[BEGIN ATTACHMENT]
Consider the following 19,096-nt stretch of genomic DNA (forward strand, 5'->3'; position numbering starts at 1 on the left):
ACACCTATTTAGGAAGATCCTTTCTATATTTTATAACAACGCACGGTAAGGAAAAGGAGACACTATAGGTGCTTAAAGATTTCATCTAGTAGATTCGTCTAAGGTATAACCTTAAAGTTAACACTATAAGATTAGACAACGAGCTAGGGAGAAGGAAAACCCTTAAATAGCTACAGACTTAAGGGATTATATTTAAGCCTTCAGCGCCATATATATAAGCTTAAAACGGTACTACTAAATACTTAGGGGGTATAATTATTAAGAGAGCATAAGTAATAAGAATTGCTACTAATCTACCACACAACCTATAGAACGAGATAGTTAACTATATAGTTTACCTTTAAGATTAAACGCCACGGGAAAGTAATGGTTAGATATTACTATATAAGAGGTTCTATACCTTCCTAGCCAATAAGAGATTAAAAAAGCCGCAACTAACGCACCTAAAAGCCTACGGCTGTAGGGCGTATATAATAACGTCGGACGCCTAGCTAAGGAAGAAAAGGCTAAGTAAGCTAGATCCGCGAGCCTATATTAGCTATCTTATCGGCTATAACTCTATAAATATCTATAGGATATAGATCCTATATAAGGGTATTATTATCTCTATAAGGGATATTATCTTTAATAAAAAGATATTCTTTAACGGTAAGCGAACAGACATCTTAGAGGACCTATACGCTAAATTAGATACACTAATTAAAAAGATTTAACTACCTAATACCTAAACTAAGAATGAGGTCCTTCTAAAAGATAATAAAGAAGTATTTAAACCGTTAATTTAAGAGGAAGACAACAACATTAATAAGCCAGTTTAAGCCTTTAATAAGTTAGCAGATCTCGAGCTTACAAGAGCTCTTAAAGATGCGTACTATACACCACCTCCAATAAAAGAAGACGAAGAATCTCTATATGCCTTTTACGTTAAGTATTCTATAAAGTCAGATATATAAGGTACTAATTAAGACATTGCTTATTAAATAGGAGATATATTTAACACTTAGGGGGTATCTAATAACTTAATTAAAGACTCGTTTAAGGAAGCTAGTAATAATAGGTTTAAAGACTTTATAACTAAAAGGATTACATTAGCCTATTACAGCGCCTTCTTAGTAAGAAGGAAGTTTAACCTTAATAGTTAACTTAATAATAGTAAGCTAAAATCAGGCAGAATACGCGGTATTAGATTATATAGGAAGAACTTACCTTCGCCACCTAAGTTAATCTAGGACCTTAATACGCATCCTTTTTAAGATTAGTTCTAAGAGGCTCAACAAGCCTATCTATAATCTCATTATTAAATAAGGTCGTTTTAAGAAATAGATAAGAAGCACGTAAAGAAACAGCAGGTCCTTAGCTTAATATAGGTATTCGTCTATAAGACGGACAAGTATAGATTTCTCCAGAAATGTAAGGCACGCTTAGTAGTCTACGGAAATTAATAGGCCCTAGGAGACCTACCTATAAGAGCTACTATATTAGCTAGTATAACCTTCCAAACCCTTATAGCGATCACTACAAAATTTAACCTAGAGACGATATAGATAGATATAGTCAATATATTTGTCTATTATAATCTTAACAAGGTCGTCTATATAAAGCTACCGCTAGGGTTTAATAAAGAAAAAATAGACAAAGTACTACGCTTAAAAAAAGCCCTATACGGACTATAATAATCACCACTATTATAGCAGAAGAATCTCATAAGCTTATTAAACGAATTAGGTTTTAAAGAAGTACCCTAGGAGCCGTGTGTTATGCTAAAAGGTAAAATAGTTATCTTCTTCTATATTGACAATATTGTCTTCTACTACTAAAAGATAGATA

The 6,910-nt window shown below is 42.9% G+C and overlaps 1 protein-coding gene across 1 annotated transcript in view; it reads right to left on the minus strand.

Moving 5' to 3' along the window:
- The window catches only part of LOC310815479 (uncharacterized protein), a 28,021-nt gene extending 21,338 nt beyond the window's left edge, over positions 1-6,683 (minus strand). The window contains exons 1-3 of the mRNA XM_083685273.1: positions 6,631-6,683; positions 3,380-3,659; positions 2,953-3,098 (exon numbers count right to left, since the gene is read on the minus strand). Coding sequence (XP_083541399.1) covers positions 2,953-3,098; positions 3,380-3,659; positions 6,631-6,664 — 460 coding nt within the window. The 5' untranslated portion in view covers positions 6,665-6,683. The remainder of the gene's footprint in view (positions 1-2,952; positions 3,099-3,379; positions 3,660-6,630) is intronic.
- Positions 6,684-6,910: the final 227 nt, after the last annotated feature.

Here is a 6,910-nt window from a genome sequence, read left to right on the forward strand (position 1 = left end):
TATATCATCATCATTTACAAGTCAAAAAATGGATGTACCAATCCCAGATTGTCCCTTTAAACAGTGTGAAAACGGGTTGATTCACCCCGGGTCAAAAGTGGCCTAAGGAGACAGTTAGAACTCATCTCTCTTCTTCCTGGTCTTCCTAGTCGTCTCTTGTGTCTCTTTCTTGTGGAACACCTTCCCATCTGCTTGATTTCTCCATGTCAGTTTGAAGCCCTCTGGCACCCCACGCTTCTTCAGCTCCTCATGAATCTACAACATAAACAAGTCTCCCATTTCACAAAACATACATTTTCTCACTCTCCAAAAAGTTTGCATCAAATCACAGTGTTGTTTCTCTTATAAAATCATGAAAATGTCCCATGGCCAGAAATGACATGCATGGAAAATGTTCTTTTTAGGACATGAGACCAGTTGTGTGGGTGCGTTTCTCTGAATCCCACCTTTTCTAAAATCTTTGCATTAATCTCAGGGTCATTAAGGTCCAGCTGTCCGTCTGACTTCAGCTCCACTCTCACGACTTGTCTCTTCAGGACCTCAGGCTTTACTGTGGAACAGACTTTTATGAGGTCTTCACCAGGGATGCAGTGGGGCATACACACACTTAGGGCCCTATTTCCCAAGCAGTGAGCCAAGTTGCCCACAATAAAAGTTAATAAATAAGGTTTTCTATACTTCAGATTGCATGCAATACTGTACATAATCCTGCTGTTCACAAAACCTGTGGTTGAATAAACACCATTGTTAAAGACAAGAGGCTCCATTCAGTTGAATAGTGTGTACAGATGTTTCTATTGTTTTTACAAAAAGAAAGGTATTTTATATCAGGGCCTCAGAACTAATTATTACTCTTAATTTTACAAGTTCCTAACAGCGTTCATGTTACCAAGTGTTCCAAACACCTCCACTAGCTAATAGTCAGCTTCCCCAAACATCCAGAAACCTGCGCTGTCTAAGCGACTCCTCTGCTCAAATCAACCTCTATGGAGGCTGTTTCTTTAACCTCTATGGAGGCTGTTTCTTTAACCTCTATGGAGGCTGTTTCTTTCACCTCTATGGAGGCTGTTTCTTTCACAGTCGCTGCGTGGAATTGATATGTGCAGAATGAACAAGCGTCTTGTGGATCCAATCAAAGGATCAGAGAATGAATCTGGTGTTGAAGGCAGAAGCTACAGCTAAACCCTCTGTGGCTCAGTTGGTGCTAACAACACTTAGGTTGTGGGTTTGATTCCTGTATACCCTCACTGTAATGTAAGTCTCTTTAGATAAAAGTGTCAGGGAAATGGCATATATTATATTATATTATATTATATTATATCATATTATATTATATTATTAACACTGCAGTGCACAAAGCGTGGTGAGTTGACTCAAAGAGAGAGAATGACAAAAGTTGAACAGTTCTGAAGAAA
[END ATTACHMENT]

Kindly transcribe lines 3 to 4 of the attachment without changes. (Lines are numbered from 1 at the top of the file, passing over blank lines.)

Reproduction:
The 6,910-nt window shown below is 42.9% G+C and overlaps 1 protein-coding gene across 1 annotated transcript in view; it reads right to left on the minus strand.

Moving 5' to 3' along the window: